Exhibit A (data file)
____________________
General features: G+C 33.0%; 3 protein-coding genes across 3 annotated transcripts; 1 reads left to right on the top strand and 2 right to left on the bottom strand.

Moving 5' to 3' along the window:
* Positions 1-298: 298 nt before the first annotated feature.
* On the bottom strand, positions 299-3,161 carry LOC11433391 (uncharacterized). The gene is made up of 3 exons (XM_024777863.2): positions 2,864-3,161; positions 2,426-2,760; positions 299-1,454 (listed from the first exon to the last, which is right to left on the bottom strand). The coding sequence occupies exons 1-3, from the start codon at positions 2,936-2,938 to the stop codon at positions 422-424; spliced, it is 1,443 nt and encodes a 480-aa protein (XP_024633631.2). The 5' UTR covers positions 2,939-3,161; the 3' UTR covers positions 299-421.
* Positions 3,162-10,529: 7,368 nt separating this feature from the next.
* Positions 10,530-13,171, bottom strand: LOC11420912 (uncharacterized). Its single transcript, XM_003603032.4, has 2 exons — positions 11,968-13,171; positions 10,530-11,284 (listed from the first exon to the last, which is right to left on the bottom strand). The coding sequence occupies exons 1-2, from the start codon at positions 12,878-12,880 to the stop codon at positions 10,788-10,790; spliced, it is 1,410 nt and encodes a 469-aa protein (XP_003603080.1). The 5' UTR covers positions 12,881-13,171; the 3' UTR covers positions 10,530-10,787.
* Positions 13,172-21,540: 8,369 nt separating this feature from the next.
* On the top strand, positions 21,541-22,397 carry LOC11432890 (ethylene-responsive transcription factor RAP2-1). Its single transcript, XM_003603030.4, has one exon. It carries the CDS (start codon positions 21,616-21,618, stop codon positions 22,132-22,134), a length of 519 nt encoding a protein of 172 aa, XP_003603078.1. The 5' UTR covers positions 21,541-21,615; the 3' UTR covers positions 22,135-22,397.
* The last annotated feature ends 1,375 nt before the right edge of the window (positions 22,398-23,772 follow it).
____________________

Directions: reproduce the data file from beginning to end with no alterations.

General features: G+C 33.0%; 3 protein-coding genes across 3 annotated transcripts; 1 reads left to right on the top strand and 2 right to left on the bottom strand.

Moving 5' to 3' along the window:
* Positions 1-298: 298 nt before the first annotated feature.
* On the bottom strand, positions 299-3,161 carry LOC11433391 (uncharacterized). The gene is made up of 3 exons (XM_024777863.2): positions 2,864-3,161; positions 2,426-2,760; positions 299-1,454 (listed from the first exon to the last, which is right to left on the bottom strand). The coding sequence occupies exons 1-3, from the start codon at positions 2,936-2,938 to the stop codon at positions 422-424; spliced, it is 1,443 nt and encodes a 480-aa protein (XP_024633631.2). The 5' UTR covers positions 2,939-3,161; the 3' UTR covers positions 299-421.
* Positions 3,162-10,529: 7,368 nt separating this feature from the next.
* Positions 10,530-13,171, bottom strand: LOC11420912 (uncharacterized). Its single transcript, XM_003603032.4, has 2 exons — positions 11,968-13,171; positions 10,530-11,284 (listed from the first exon to the last, which is right to left on the bottom strand). The coding sequence occupies exons 1-2, from the start codon at positions 12,878-12,880 to the stop codon at positions 10,788-10,790; spliced, it is 1,410 nt and encodes a 469-aa protein (XP_003603080.1). The 5' UTR covers positions 12,881-13,171; the 3' UTR covers positions 10,530-10,787.
* Positions 13,172-21,540: 8,369 nt separating this feature from the next.
* On the top strand, positions 21,541-22,397 carry LOC11432890 (ethylene-responsive transcription factor RAP2-1). Its single transcript, XM_003603030.4, has one exon. It carries the CDS (start codon positions 21,616-21,618, stop codon positions 22,132-22,134), a length of 519 nt encoding a protein of 172 aa, XP_003603078.1. The 5' UTR covers positions 21,541-21,615; the 3' UTR covers positions 22,135-22,397.
* The last annotated feature ends 1,375 nt before the right edge of the window (positions 22,398-23,772 follow it).